To try to compensate for what he sees as lost initiation rites, Bly has for the past five years held male-only weeklong or weekend retreats, nicknamed “wild man seminars,” in which men try to decrease their dependency on women and find their “male energy” by learning to chant and play drums. They listen to poetry, music, ancient myths and fairy tales. They role-play with witch masks and join mock wrestling battles in the outdoors. They do not, say participants, complain about women.

Wilderness retreats for both men and women, co-hosted by Gioia Timpanelli, a storyteller from New York, have been discontinued, said Bly.

The retreats for men have grown in popularity through word of mouth, said Michael Ventura, a Los Angeles writer who has attended two retreats and introduced Bly Saturday. Last May, at a group of 100 men at a men’s retreat in Mendocino, Ventura said “everything was heightened into a walking metaphor.”

Once he said he found himself in the kitchen with Bly involved in a half-real, half-play duel with spoons. “He’s a big guy and strong. It was weird, I didn’t want to hit him back,” said Ventura. But when it was over, they both had blood on their hands.

‘Gift of Risk’

“He (Bly) gives the gift of risk, and that’s a precious thing,” Ventura said.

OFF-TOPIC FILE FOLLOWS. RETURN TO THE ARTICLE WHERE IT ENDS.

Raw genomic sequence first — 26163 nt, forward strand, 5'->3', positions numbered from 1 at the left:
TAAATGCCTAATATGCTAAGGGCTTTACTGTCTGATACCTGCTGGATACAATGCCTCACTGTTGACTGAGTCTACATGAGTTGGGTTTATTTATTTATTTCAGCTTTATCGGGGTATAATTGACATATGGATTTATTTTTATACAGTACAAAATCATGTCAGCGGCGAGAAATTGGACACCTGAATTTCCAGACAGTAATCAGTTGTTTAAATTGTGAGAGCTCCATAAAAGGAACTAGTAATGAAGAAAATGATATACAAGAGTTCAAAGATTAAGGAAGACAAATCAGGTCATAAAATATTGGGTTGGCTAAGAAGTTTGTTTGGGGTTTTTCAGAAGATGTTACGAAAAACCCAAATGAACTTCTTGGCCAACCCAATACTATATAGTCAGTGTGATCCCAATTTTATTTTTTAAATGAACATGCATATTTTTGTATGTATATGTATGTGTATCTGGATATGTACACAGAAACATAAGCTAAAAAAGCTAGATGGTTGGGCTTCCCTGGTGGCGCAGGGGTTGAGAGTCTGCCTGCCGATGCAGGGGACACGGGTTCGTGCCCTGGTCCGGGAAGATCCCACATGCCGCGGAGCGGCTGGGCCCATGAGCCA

Before he knew Bly, Ventura, 40, said he was a frantic, lonely bachelor. Like other single people, he tended to wonder why the right woman didn’t come along as if it were coincidence and people were finished products, he said.


“What Robert articulated for me is that you can’t expect to concentrate on surfaces and still get gifts from the depths. If you are working on deep things, that work will draw someone to you. Months later when I was trying to change, zap! the woman appeared,” he said. He has been married to the woman he met then for three years, he said.

Bly asked for volunteers from the audience Saturday, alternating men and women, to read John Cheever’s “Chaste Clarissa,” a story of a young man devoted to a beautiful but unresponsive girl. In the end, the hero wins her over by adjusting his flattery to what she wants to believe about herself--that she is intelligent.

Switching to the style of an English literature teacher, Bly told his audience that “the only power she (Clarissa) has is to hook into the weak side of the man. He’s not dealing with his masculine side.